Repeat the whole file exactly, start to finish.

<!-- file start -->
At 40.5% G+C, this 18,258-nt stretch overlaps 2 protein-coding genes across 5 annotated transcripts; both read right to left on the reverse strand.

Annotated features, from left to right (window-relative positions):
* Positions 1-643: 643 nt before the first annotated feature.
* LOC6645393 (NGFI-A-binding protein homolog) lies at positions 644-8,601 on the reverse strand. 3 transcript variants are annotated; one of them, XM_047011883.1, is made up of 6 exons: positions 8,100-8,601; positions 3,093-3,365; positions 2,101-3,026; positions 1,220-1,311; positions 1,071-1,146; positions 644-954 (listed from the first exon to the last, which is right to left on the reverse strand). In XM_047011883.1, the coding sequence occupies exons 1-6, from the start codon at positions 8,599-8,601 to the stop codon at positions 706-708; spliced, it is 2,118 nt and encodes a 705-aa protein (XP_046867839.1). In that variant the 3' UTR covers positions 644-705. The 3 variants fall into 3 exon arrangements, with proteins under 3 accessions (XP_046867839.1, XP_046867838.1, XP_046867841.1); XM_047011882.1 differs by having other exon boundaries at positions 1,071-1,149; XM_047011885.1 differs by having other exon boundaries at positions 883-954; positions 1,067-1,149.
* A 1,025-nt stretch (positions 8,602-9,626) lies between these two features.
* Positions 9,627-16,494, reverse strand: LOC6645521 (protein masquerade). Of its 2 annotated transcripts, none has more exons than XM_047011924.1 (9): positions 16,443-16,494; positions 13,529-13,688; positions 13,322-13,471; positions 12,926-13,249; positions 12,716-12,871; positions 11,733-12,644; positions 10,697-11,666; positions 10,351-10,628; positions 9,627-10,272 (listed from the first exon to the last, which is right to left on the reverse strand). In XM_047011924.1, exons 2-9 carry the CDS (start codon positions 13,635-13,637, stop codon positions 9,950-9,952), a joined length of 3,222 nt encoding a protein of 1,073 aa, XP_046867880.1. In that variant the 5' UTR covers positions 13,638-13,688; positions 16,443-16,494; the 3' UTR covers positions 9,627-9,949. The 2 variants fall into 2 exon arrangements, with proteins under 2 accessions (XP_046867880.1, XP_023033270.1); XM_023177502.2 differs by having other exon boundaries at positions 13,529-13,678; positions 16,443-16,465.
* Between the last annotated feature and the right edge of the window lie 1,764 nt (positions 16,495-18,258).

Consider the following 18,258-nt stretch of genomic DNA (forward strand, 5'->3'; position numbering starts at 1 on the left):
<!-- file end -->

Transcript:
At 40.5% G+C, this 18,258-nt stretch overlaps 2 protein-coding genes across 5 annotated transcripts; both read right to left on the reverse strand.

Annotated features, from left to right (window-relative positions):
* Positions 1-643: 643 nt before the first annotated feature.
* LOC6645393 (NGFI-A-binding protein homolog) lies at positions 644-8,601 on the reverse strand. 3 transcript variants are annotated; one of them, XM_047011883.1, is made up of 6 exons: positions 8,100-8,601; positions 3,093-3,365; positions 2,101-3,026; positions 1,220-1,311; positions 1,071-1,146; positions 644-954 (listed from the first exon to the last, which is right to left on the reverse strand). In XM_047011883.1, the coding sequence occupies exons 1-6, from the start codon at positions 8,599-8,601 to the stop codon at positions 706-708; spliced, it is 2,118 nt and encodes a 705-aa protein (XP_046867839.1). In that variant the 3' UTR covers positions 644-705. The 3 variants fall into 3 exon arrangements, with proteins under 3 accessions (XP_046867839.1, XP_046867838.1, XP_046867841.1); XM_047011882.1 differs by having other exon boundaries at positions 1,071-1,149; XM_047011885.1 differs by having other exon boundaries at positions 883-954; positions 1,067-1,149.
* A 1,025-nt stretch (positions 8,602-9,626) lies between these two features.
* Positions 9,627-16,494, reverse strand: LOC6645521 (protein masquerade). Of its 2 annotated transcripts, none has more exons than XM_047011924.1 (9): positions 16,443-16,494; positions 13,529-13,688; positions 13,322-13,471; positions 12,926-13,249; positions 12,716-12,871; positions 11,733-12,644; positions 10,697-11,666; positions 10,351-10,628; positions 9,627-10,272 (listed from the first exon to the last, which is right to left on the reverse strand). In XM_047011924.1, exons 2-9 carry the CDS (start codon positions 13,635-13,637, stop codon positions 9,950-9,952), a joined length of 3,222 nt encoding a protein of 1,073 aa, XP_046867880.1. In that variant the 5' UTR covers positions 13,638-13,688; positions 16,443-16,494; the 3' UTR covers positions 9,627-9,949. The 2 variants fall into 2 exon arrangements, with proteins under 2 accessions (XP_046867880.1, XP_023033270.1); XM_023177502.2 differs by having other exon boundaries at positions 13,529-13,678; positions 16,443-16,465.
* Between the last annotated feature and the right edge of the window lie 1,764 nt (positions 16,495-18,258).

Consider the following 18,258-nt stretch of genomic DNA (forward strand, 5'->3'; position numbering starts at 1 on the left):